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Price v. Foremost Industries, Inc.

United States District Court, E.D. Pennsylvania

April 26, 2018

DAVID PRICE, ET AL.
v.
FOREMOST INDUSTRIES, INC., ET AL.

          MEMORANDUM RE: MOTION TO DISMISS

          BAYLSON, J.

         I. Introduction

         At issue in this diversity case is whether this Court should grant a Rule 12(b)(6) motion to dismiss filed by GLD Foremost Industries, LLC (“GLD”).

         II. Relevant Factual[1] and Procedural History

         According to their Second Amended Complaint (“SAC, ” ECF 22), Plaintiffs David and Maria Price began to meet with representatives of Defendant Foremost Industries, Inc. (“Foremost”) in early 2015 to arrange for Foremost's development and construction of a modular home for Plaintiffs. (Am. Compl. ¶ 4). In April, 2015, Plaintiffs found a parcel of land in Middletown, Virginia on which the development and construction would proceed. (Id. ¶ 5) During this time period, Plaintiffs were verbally quoted a three-month timeframe for construction. (Id. ¶ 6).

         In late May, 2015, a stock purchase agreement was executed, which transferred the entirety of Foremost stock to GLD. (Id. ¶ 7).

         In September, 2015, Plaintiffs entered into a sales agreement with Foremost for the design, development, and construction of a modular home for the purchase price of $175, 690.07. (Id. ¶ 9). They allege, upon information and belief, that in September, 2015, GLD was already taking steps to cease operations of Foremost. (Id. ¶ 12). In December, 2015, Plaintiffs secured a construction loan from their bank, which was a contractual condition precedent to the design and construction of the modular home. (Id. ¶ 13). Plaintiffs then paid a series of down-payments, but experienced months of unexcused delays. (Id. ¶¶ 14, 17, 22-23). This culminated in Plaintiffs' never receiving the home for which they entered into a contract. (Id. ¶ 25). In fact, Plaintiffs allege upon information and belief that “construction of the home was never even commenced.” (Id.).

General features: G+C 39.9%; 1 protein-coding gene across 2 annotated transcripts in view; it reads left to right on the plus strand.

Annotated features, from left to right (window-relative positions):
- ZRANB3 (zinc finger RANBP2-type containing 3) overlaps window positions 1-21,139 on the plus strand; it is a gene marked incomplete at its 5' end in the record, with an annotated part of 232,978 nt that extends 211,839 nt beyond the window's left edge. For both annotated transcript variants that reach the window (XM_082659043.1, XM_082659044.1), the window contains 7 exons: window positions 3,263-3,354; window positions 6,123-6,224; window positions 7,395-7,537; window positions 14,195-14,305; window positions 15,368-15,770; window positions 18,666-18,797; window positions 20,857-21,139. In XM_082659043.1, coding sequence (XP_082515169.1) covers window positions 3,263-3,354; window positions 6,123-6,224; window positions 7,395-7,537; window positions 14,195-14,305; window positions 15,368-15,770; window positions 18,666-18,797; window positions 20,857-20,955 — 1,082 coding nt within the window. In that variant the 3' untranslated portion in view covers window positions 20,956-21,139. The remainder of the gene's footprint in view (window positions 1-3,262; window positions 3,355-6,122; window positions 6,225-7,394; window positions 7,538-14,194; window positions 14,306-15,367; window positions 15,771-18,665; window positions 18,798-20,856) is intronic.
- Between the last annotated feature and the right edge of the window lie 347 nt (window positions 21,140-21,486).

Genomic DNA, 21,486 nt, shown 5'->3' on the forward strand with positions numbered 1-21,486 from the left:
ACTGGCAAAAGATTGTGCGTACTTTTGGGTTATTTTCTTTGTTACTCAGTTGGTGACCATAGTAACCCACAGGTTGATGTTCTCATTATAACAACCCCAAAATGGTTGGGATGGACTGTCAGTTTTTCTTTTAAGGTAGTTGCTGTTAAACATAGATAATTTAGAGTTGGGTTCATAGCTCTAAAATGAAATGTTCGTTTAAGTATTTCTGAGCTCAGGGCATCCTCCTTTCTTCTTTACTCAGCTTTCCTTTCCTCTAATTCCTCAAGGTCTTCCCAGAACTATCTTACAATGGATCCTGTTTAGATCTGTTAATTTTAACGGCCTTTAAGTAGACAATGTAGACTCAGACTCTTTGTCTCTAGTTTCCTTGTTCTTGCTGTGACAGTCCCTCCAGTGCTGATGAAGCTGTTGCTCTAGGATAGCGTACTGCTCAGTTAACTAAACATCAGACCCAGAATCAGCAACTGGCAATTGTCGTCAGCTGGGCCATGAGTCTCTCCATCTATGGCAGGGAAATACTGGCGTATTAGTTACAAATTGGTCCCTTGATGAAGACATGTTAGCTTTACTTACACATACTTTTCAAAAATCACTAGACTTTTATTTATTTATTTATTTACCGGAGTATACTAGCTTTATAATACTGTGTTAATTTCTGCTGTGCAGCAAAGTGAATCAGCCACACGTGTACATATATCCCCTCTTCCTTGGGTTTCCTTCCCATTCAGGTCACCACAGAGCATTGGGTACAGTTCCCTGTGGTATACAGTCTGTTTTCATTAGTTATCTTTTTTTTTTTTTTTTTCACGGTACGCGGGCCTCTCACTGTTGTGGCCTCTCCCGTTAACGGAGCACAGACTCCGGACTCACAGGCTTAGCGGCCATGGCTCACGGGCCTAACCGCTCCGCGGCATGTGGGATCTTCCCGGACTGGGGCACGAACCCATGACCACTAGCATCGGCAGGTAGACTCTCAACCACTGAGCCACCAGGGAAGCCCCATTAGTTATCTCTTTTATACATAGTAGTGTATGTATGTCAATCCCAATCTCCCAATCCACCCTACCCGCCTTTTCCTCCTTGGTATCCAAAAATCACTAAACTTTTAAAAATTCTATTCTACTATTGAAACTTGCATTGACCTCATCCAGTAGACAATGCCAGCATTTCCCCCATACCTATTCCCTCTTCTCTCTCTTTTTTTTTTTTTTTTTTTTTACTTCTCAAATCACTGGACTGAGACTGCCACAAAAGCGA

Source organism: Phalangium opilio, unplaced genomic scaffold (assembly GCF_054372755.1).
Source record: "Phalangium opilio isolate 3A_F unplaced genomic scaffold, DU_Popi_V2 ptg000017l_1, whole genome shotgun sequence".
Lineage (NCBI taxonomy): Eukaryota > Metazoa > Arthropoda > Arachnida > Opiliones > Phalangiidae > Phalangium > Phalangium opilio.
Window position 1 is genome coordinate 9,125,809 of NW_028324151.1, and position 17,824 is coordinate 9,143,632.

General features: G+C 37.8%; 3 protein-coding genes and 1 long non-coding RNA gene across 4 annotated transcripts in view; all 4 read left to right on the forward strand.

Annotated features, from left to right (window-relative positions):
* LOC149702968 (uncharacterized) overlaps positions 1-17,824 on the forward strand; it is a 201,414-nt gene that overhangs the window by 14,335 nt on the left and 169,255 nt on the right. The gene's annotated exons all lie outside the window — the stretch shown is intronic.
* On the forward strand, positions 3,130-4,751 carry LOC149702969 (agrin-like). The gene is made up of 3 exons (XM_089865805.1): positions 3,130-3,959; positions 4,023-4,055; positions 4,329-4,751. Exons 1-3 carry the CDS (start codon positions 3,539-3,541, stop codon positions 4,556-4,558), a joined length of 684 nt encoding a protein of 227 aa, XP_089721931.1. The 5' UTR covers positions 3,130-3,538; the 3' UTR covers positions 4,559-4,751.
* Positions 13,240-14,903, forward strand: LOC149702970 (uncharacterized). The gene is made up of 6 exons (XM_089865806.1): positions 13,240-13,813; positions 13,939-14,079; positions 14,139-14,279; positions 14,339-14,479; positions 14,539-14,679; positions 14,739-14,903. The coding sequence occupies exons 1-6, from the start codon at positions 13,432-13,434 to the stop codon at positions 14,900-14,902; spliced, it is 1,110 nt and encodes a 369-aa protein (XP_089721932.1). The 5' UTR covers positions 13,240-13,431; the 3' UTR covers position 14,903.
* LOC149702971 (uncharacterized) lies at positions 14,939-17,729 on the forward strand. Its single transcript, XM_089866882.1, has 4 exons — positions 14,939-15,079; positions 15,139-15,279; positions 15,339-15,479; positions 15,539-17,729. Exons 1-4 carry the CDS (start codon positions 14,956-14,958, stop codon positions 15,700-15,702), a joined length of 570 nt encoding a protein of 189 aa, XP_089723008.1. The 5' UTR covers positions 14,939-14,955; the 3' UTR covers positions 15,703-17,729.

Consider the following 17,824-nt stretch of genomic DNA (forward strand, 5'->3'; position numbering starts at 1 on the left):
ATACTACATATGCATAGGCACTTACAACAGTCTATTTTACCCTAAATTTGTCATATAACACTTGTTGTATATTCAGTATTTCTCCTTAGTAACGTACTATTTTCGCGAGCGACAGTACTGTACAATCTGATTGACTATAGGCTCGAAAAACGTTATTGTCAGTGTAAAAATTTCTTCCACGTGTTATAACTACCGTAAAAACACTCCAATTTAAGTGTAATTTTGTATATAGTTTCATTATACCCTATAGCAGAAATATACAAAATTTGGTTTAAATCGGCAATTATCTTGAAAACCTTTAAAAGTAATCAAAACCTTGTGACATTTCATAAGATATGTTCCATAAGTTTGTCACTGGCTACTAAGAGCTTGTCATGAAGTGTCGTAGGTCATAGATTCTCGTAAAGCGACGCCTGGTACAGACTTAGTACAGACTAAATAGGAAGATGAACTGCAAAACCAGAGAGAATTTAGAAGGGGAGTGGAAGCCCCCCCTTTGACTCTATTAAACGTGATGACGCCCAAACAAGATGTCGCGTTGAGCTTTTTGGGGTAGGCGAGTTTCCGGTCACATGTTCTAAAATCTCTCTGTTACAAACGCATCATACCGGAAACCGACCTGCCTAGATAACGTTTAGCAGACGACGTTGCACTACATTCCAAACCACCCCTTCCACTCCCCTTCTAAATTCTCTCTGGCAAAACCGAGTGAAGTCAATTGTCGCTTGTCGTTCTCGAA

In September, 2016, Plaintiffs commenced this action by filing a Writ of Summons in the Court of Common Pleas, Philadelphia County. In December, 2016, Plaintiffs filed a Complaint, and in January, 2017, the case was removed to this Court. (ECF 1). Defendants Gordon and GLD filed a motion to dismiss the Complaint on January 26, 2017, after which Plaintiffs decided to file an Amended Complaint. (ECF 10). Plaintiffs filed an Amended Complaint in this Court on September 6, 2017 (ECF 11). On December 22, 2017, the Court granted Defendants' First Rule 12(b)(6) Motion to Dismiss, without prejudice and with leave to file a second amended complaint within 14 days. (ECF 21).[2] Plaintiffs filed their Second Amended Complaint (“SAC”) on January 9, 2018. (ECF 22).

         The SAC alleges three causes of action: (I) breach of contract against all Defendants; (II) unjust enrichment against all Defendants; and (III) violation of Pennsylvania's Unfair Trade Practices Consumer Protection Law (“UTPCPL”) against all Defendants.

         Presently before the Court is Defendant GLD's Second Rule 12(b)(6) Motion to Dismiss. For the reasons that follow, it will be GRANTED WITH PREJUDICE.